This tool provides a more nuanced approach to managing cumulative impacts than the freeze. The bill simplifies and clarifies penalties for licence breaches, replacing the three concurrent systems of strikes and breach specific sanctions with a single demerit point system. The number of demerit points issued will depend on the seriousness of the breach, and the penalties will depend on the number of demerit points and the action taken to resolve the problem. This flexible approach certainly makes sense. I support new regulations for same-day alcohol delivery services that will ensure alcohol is not delivered to minors or people who are already intoxicated. Same‑day alcohol delivery services are an important part of the night-time economy and are often used when people entertain at home. It is particularly useful when it is a spur-of-the-moment thing such as after a show or when friends drop in. I acknowledge that same-day services could increase access to alcohol for people who suffer from alcoholism or are perpetrators of domestic violence. It will be essential for the Government to monitor this and respond in the interest of community safety.
The bill includes important measures to encourage diversity, live music and performance—something Sydney has been needing for some time. Small bars will be able to apply for permission to allow minors on their premises so that retail stores such as book shops and record stores or other premises can also operate as bars. The change could provide a lifeline to businesses suffering from the downturn associated with the pandemic. The new faster and easier application process for small bars recognises the low risk and limited impacts posed by smaller venues that do not have poker machines. It will help realise the vision of my predecessor and current Lord Mayor of Sydney, Clover Moore, when she introduced her small bars and restaurants bill in 2007 for a late-night economy with diverse and civilised offerings.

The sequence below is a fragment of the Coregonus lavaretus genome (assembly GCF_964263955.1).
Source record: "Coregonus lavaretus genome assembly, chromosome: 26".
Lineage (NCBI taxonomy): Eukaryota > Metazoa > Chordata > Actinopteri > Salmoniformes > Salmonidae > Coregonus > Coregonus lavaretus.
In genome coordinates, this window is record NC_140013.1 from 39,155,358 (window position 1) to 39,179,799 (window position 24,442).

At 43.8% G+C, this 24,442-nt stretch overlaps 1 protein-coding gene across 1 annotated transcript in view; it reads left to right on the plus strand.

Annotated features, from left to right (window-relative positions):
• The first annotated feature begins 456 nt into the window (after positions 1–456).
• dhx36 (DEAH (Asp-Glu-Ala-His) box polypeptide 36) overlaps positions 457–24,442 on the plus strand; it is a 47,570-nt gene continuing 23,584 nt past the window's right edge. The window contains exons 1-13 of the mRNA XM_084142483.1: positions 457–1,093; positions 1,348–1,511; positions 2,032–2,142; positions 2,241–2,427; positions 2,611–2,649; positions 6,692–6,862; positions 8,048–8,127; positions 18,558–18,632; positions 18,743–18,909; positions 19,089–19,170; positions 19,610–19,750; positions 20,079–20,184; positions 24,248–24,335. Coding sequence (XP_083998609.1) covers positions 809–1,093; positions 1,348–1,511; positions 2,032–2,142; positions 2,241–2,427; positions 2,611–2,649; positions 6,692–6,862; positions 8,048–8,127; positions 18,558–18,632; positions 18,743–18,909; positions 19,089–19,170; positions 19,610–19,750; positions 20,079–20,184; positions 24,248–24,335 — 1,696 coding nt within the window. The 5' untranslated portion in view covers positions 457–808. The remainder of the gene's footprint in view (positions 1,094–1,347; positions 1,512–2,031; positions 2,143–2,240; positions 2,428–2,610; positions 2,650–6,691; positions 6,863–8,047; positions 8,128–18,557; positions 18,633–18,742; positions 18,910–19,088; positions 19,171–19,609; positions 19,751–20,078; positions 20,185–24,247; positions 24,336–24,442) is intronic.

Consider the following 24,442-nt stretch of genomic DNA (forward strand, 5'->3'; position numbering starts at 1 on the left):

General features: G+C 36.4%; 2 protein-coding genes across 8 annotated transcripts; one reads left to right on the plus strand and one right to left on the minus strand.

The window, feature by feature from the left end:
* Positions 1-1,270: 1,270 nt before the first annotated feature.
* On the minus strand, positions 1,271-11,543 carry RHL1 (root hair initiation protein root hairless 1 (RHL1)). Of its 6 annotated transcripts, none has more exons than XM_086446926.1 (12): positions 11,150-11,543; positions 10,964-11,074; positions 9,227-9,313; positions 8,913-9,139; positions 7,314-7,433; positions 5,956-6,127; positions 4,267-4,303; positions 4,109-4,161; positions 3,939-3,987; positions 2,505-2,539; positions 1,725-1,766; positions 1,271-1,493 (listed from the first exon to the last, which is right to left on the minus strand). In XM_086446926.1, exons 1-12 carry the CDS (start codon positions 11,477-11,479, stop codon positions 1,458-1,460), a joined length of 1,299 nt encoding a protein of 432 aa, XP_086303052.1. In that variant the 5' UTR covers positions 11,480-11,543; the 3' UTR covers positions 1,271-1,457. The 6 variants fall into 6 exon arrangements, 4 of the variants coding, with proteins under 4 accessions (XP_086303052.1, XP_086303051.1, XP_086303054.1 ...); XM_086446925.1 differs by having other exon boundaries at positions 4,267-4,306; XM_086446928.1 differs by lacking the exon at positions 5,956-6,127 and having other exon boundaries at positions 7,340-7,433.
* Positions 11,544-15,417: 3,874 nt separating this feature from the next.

The bill removes the archaic conditions on live music venues that limit music genres, types of instruments played, the number of musicians and the number of live entertainment acts. These conditions are out of date, unnecessary and inhibit creativity; their removal was recommended by Sydney's night time economy inquiry. I also welcome provisions to waive application fees and remove other restrictions around live music. As the industry moves towards recovery this bill will provide a good licensing framework. The next two steps are to repeal the lockouts in Kings Cross, and harmonise licensing and planning processes that duplicate procedures, increase time and costs, and reduce business certainty and investment.
I ask the Minister to commit to overcoming all of these challenges soon. We are all looking forward to the day when we can enjoy the full offerings of Sydney at night again. We will need to do more to stop the existing night-time economy from collapse before the recovery. There are estimates that we could lose 85 per cent of the State's live music venues in the next 12 months. There is urgent need for a stimulus package and further support across the late-night sector. I look forward to working with the Government and the City of Sydney towards an exciting and thriving city late at night now and beyond the pandemic. I commend the bill to the House.